The Roen Venture credit line conversion to 10M shares would bring the CANV share float to 21,744,167 shares and MJNA ownership to 22%, by my armchair calculations. The loss of ownership percentage comes at the expense of eliminating debt. Then there are the 10M shares that could ultimately be added to the float. Both transactions would erode ownership, but would ensure that the business can continue to thrive.

To date, the Nov. 13, 2013 8K only registers 5M shares of the 10M share private placement, of which only 1.2M shares have been issued. Keep in mind that none of the calculations take into consideration the final payment for the PhytoSPHERE assets to MJNA.

Now here is what I didn’t understand about the brilliance of the PhytoSPHERE deal: By selling off the PhytoSPHERE assets to CANV, MJNA could eliminate the operational risk and cost by allowing in other investors that would have the option to pay them the $35M in cash or stock. But if CannaVest failed and had to pay MJNA in a majority of stock, then MJNA would retain ownership of the PhytoSPHERE assets as a fail-safe to protect those assets.

Now that CANV is thriving on its own and can garner investor interest, MJNA has helped evolve its strategic partner to success and has still secured a significant ownership stake.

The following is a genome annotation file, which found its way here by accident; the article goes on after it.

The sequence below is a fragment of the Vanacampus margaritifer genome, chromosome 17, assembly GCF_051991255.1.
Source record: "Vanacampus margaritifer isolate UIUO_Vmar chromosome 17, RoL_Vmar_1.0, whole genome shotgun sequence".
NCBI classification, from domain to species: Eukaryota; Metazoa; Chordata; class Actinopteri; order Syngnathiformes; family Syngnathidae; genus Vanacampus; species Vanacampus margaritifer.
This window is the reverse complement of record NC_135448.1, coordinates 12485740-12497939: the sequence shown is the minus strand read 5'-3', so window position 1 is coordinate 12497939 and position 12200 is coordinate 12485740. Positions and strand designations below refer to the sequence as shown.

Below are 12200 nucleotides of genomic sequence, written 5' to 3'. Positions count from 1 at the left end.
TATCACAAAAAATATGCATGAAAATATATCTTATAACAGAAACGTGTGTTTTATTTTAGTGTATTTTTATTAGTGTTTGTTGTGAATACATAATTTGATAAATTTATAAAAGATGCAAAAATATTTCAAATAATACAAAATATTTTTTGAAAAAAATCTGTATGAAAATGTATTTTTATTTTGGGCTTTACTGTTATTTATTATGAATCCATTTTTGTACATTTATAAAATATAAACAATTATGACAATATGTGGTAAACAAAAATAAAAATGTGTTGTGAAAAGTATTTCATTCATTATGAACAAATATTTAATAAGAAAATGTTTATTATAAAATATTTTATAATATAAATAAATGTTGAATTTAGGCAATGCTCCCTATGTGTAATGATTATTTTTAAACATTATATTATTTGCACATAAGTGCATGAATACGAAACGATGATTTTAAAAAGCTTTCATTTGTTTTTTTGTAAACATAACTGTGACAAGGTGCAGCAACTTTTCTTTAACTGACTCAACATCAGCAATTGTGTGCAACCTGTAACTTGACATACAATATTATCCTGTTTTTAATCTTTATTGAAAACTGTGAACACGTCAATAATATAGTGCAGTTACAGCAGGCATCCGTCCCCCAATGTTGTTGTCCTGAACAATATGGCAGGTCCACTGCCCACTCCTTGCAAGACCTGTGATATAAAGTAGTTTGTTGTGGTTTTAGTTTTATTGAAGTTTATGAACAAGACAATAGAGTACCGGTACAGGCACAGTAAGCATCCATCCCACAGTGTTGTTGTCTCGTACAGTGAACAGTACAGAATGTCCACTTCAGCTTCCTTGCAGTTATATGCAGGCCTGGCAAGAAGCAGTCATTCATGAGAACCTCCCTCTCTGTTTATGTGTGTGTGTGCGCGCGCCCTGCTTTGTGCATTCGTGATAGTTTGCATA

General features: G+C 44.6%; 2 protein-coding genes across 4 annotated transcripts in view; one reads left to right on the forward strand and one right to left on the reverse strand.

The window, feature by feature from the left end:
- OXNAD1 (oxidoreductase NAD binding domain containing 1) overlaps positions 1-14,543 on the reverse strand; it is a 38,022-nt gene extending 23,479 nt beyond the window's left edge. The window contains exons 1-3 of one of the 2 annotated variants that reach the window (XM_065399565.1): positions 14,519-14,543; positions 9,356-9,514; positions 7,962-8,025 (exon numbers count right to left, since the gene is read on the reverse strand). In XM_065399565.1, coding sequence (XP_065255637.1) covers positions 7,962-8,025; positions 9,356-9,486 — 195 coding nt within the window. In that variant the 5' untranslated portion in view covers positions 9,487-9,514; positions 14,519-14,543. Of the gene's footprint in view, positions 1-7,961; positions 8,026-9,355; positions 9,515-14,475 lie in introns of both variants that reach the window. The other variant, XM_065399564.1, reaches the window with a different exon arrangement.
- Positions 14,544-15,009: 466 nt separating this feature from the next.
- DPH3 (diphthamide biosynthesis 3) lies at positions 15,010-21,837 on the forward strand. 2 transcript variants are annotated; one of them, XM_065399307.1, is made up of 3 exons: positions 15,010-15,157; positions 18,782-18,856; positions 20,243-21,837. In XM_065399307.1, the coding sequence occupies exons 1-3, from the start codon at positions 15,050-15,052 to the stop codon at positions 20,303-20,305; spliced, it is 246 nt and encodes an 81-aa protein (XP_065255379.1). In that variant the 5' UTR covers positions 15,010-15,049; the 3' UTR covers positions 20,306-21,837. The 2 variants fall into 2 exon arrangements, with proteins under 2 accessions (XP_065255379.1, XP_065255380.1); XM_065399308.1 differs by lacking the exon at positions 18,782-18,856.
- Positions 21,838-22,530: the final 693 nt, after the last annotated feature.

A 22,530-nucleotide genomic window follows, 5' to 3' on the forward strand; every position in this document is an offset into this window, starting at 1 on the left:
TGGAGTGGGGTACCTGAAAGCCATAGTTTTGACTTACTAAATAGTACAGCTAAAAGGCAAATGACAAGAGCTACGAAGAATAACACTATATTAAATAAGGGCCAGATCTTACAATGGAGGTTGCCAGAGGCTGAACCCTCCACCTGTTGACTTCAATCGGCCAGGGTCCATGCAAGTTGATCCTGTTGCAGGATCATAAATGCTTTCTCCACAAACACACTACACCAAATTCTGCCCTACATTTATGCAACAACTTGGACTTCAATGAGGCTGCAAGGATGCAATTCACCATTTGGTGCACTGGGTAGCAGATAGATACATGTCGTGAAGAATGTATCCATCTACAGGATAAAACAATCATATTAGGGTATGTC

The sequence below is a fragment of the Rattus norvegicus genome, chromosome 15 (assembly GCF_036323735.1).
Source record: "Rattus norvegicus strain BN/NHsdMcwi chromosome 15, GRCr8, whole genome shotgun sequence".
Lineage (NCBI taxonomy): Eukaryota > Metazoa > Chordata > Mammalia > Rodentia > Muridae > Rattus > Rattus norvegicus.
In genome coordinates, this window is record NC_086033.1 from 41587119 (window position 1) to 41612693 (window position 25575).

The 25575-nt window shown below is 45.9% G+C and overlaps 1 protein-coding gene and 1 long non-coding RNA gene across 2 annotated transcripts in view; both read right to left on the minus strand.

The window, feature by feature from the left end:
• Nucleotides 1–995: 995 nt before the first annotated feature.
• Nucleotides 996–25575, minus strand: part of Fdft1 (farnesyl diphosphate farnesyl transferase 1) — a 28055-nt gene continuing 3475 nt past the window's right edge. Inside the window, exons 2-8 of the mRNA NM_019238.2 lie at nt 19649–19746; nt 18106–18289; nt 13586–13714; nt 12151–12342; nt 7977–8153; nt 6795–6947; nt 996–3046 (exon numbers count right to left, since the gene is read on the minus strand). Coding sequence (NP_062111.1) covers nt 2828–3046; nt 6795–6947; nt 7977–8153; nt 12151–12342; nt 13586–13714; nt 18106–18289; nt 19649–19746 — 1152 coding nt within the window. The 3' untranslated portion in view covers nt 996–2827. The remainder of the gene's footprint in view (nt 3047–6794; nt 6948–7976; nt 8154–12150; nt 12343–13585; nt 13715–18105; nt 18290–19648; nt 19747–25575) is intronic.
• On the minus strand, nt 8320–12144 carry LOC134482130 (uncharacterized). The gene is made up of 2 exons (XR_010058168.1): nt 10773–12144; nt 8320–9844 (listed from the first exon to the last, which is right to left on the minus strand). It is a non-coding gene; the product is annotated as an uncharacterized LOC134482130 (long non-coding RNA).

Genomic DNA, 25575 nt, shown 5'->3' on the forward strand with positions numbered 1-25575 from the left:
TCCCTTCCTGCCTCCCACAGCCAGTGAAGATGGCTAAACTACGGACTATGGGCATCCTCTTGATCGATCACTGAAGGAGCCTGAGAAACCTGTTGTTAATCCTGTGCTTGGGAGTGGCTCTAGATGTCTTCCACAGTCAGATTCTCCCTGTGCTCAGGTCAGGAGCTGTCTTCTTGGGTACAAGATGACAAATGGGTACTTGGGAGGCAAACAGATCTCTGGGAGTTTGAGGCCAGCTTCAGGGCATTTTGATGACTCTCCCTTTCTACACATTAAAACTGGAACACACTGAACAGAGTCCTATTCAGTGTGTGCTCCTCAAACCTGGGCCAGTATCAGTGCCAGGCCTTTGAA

Often times, sensationalistic media tries to grind down complex business transactions into negative or positive bites of information that only serve the purpose of increasing readership. These short-term exaggerated views are fuel for the day traders or momentum traders of the world and, ultimately, amount to nothing more than noise that is ignored by savvy investors.

The relationship between MJNA and CANV, which I initially thought to be synergistic, is in reality more symbiotic. While many businesses rely on one another for sales and marketing, MJNA and CANV share a common resource in HempMedsPX™. As for more money coming into CANV and the effect on MJNA’s investment, ask one question: Would you like more of nothing or a little less of a growing company in its infancy?

Disclosure: I am an investor in MJNA and this article was written on behalf of Medical Marijuana, Inc.